The tragedy that befell the United States territory of Puerto Rico has deepened in the months following the devastation wrought by Hurricane Maria, according to CBS News, with recent revelations coming to light showing that a large amount of the food aid sent by the federal government has gone to waste, rotting in shipping containers.
In addition to a large quantity of goods being subject to rot and infestation by vermin such as various rodents, 10 shipping containers laden with dry goods have also sat unused and undistributed for nearly a year, the news source reports.
The first indication that this particular cache had gone awry came in the form of a viral video posted by Puerto Rican broadcaster Radio Isla, with footage displaying a shocking and disgraceful treatment of the aid supplies covered in rat droppings and gone largely to waste. When CBS News correspondent David Begnaud visited in person to survey the damage, he found the suspect containers locked and inaccessible.
The Puerto Rico elections commissions offices have been used as an impromptu collections center during the time of crisis in terms of food aid, with supplies having been stockpiled there since the crisis began in earnest last year, according to the New York Times. The goods in question were collected at the elections commission offices, a combination of donations from nonprofit groups and private donors in tandem, and then distributed under the auspices of the National Guard.
Once the immediate danger posed by the Hurricane had subsided, leaving only the dread aftermath of the natural disaster in its wake, the supplies were transported to trailers in the parking lot of the election bureau’s San Juan offices. Those supplies were evidently not delivered into the hands of needy citizens, but rather left to waste away on the premises — posing a very large political and humanitarian problem indeed. When questioned on the apparent malfeasance on the matter of continuing distribution of the donations, authorities admitted that the aid cache had been sitting idle for almost a full year.
Mitigating some of the blame in pointing out that some of the supplies had arrived after the National Guard had officially concluded their involvement with the mission in May of this year, Major Paul Dahlen of the National Guard nonetheless admitted some degree of culpability and regret as to how the issue was handled.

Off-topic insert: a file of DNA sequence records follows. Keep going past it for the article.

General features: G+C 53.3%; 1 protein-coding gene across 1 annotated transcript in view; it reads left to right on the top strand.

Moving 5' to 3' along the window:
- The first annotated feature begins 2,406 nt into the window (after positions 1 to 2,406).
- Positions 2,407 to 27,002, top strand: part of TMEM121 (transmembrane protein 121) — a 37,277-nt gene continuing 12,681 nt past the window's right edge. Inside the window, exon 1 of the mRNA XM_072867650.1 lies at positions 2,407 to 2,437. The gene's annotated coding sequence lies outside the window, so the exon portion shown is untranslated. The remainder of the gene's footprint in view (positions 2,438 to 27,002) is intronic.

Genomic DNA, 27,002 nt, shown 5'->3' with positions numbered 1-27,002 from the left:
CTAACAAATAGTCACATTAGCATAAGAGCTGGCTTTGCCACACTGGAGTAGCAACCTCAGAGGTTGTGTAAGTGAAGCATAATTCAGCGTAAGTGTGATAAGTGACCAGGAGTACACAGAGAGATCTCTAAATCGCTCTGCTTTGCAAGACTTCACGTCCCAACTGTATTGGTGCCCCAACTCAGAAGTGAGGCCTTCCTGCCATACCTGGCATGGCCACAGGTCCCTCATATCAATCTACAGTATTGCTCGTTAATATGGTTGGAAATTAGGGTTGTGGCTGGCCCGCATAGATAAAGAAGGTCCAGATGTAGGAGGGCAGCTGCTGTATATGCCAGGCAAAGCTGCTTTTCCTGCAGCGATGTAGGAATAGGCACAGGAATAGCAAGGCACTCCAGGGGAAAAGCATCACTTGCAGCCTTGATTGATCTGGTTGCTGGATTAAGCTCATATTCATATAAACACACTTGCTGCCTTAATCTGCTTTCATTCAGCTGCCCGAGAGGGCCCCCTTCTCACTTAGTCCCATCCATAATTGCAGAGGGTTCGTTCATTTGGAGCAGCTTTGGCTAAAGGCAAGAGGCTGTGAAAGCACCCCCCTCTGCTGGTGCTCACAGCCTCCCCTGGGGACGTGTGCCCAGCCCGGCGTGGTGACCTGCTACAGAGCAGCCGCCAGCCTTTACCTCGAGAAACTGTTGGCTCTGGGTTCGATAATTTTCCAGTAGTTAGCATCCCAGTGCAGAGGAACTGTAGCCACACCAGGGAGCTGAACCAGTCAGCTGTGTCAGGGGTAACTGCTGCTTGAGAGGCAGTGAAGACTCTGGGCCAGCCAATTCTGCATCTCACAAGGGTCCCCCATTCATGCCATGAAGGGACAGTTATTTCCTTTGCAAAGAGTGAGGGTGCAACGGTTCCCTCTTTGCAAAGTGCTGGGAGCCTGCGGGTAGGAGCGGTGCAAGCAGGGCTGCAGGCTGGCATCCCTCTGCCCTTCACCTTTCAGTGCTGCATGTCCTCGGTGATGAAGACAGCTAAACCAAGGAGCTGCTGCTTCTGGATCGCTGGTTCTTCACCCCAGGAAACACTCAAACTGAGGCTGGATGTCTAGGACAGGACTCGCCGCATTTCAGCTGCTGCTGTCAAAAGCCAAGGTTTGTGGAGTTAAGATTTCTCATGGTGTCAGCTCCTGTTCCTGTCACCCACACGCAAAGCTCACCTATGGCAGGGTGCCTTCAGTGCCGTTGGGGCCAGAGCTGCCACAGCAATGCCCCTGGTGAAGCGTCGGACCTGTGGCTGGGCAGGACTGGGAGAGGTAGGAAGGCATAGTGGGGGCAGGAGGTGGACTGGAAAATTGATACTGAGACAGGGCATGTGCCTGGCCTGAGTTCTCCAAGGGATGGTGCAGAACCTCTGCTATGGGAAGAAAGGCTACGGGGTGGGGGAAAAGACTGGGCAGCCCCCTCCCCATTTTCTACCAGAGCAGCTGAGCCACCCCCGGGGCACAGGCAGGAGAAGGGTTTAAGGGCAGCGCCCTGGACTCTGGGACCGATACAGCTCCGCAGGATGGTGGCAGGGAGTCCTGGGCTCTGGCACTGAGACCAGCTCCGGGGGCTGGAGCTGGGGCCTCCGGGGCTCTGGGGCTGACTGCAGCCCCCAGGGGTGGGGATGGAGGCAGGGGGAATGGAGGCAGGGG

“I agree, it should have been handed out as soon as possible… The containers have been there for a long time, but they weren’t necessarily filled at all times… The good thing is now that thanks to investigative journalism, it will help move along the process and get it where it needs to go in the coming days.”
The head of the elections committee contrasts this narrative with one of his own, claiming that he has been calling the governor’s office as well as the National Guard in a push to get those supplies delivered, encountering little success in the process.
“Whatever was left after the National Guard left was put in those containers,” Nicolas Gautier said to interviewers with CBS News. “In one of these containers was food for dogs and apparently several of the boxes were broken. After the placement in the van, that brings a lot of rats and it infected everything.”
The first lady of Puerto Rico — Beatriz Rosello — had formed an umbrella group responsible for acting as a distribution agency for donations titled United for Puerto Rico, a group which the election commission says is at least partially responsible for the wastage, though the National Guard was responsible for the physical delivery and distribution of donated goods beneath that umbrella. The National Guard, for their part, claim that a great deal of the perishable food had spoiled or was otherwise contaminated, rendering it unfit for human consumption.
Both the National Guard and United for Puerto Rico seem to be deflecting the embarrassing news and the culpability attached to these revelations back and forth between one another, according to The New York Times. The National Guard did offer a statement to the effect that all nonperishable commodities that remained — including batteries, food, and electric fans — would now be handed out properly and in an expedited manner.